Hip fracture is the most serious injury secondary to a fall,27 the incidence varying from 6–10%.29 This rate is higher in older individuals; 15–20% in over 85 years old. The majority of patients with a hip fracture do not return to the level of activity of daily living, which they showed before the fracture.1 Twelve months after a hip fracture, 21.8% who had previously lived at home had moved to a nursing home and only 24% were as mobile as they were before the fracture.30 The high mortality rate for individuals in the first year after a hip fracture is also well described, with rates of 20–35%.31
In addition to the purely physical effects of a fall, many older people experience psychological difficulties. This may result in activity avoidance and loss of self-confidence.32 Fear of falling can lead to self-imposed restrictions on activities, which in themselves cause isolation and a loss of independence. Fear of falling has gained acceptance as a medical issue and has been found to be present in individuals who have never fallen as well as those who have. A recent review found the main risk factors for fear of falling to be increasing age, being female and having had at least one previous fall.33 The main consequences were identified as a decline in physical and mental performance, an increased risk of falling and progressive loss of health-related quality of life. Furthermore, a recent study investigating health-related quality of life measures found that fear of falling had the greatest impact in elderly women.34
Prevalence of visual loss in the elderly
Visual impairment affected approximately 10% of people aged 65–75 years and 20% of those aged 75 and older in one study.35 In all, 90% of the blind and partially sight-registered individuals in the United Kingdom are over 60 years of age. In addition, 98% of people aged 65 years and above wear glasses as a result of the loss of accommodation and lenticular changes that develop with increasing age.35 Other data also confirm the increasing prevalence of visual impairment with age, with 3.1% of 65 to 74 year old, 11.6% of 75 to 84-year-old and 35.5% of 85+ year old individuals having visual impairment.1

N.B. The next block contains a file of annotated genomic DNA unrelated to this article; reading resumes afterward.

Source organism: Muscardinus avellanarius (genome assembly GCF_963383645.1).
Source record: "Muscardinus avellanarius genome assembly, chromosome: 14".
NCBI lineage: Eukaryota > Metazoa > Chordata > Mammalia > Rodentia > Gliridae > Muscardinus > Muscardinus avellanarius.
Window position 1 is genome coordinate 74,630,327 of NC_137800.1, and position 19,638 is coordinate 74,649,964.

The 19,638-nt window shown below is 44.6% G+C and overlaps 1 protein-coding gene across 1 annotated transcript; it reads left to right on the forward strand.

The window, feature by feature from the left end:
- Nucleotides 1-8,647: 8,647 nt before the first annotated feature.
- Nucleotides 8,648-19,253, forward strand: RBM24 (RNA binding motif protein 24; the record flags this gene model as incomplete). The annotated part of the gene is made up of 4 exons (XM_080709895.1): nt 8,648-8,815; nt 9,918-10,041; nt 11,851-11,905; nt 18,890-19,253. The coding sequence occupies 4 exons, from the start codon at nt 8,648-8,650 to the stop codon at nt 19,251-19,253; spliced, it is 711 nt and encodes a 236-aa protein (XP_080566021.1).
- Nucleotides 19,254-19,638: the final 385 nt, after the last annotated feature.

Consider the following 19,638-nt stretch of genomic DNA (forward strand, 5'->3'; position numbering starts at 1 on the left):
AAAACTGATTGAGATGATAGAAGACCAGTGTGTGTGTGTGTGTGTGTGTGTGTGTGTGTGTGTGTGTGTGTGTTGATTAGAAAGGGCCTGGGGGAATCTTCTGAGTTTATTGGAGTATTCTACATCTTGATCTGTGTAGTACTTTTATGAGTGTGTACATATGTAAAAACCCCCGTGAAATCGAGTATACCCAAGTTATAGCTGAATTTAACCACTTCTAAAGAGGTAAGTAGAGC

Vision loss and falls
Older adults with impaired vision have been shown to be more likely to fall than their sighted peers. Hip fractures have been linked to visual impairment and to individual measures of vision such as reduced visual acuity, contrast sensitivity and visual field.21A study by Squirrel et al36 examined the prevalence of visual impairment in adults suffering a hip fracture. They found that 33% were classified as visually impaired (6/18 or worse in both eyes) and 58% had a distance visual acuity of 6/18 or worse in at least one eye.
There is considerable epidemiological evidence that older individuals with visual impairment are more likely to fall than those without. The Beaver Dam Study showed impaired visual acuity to be associated with an increased risk of falls; odds ratios for two or more falls in the past year for the poorest category of visual function (⩽20/40) were 2.02 (95% confidence interval (CI), 1.13–3.63) for current binocular acuity and 1.85 (95% CI, 1.10–3.12) for visual sensitivity.37 It was also shown that poor vision was associated with increased frailty in the elderly; the odds ratios of nursing home placement were 3.20 (95% CI, 1.85–5.56) for current binocular vision ⩽20/40, and 5.00 (95% CI, 2.28, 10.94) for near vision of ⩽20/40 Snellen equivalent. Other measures of frailty in this study included use of walking aids, and time taken for a measured walk. This study found visual acuity to be more strongly linked to falls and measures of frailty than contrast sensitivity. However, other studies have found contrast sensitivity and stereopsis to have a more significant effect.18
The results of the Blue Mountains Eye Study also showed significant associations between visual impairment and an increased risk of falls and hip fractures. Two or more falls in individuals with visual acuity worse than 20/40 were 1.9 times more common than controls, after correcting for confounders.19
Recent publications have understandably emphasized the importance of visual assessment in patients who have fallen,38, 39 despite this a recent Royal College of Physicians audit showed 50% (151/302) of sites did not employ a proforma to prompt standardised visual acuity assessment.40
Types of visual loss
Visual loss is a broad term encompassing a range of visual impairments. Vision comprises of many elements and is not merely a measure of visual acuity and visual field; other components of vision such as contrast sensitivity and depth perception undoubtedly affect the risk of falling and of hip fractures. As the epidemiological data above suggest it is still unclear, which measure is most important. Different ophthalmic conditions such as glaucoma and age-related macular degeneration cause quite different patterns of visual loss, thus having data relating to different measures of vision is useful (Table 2 ).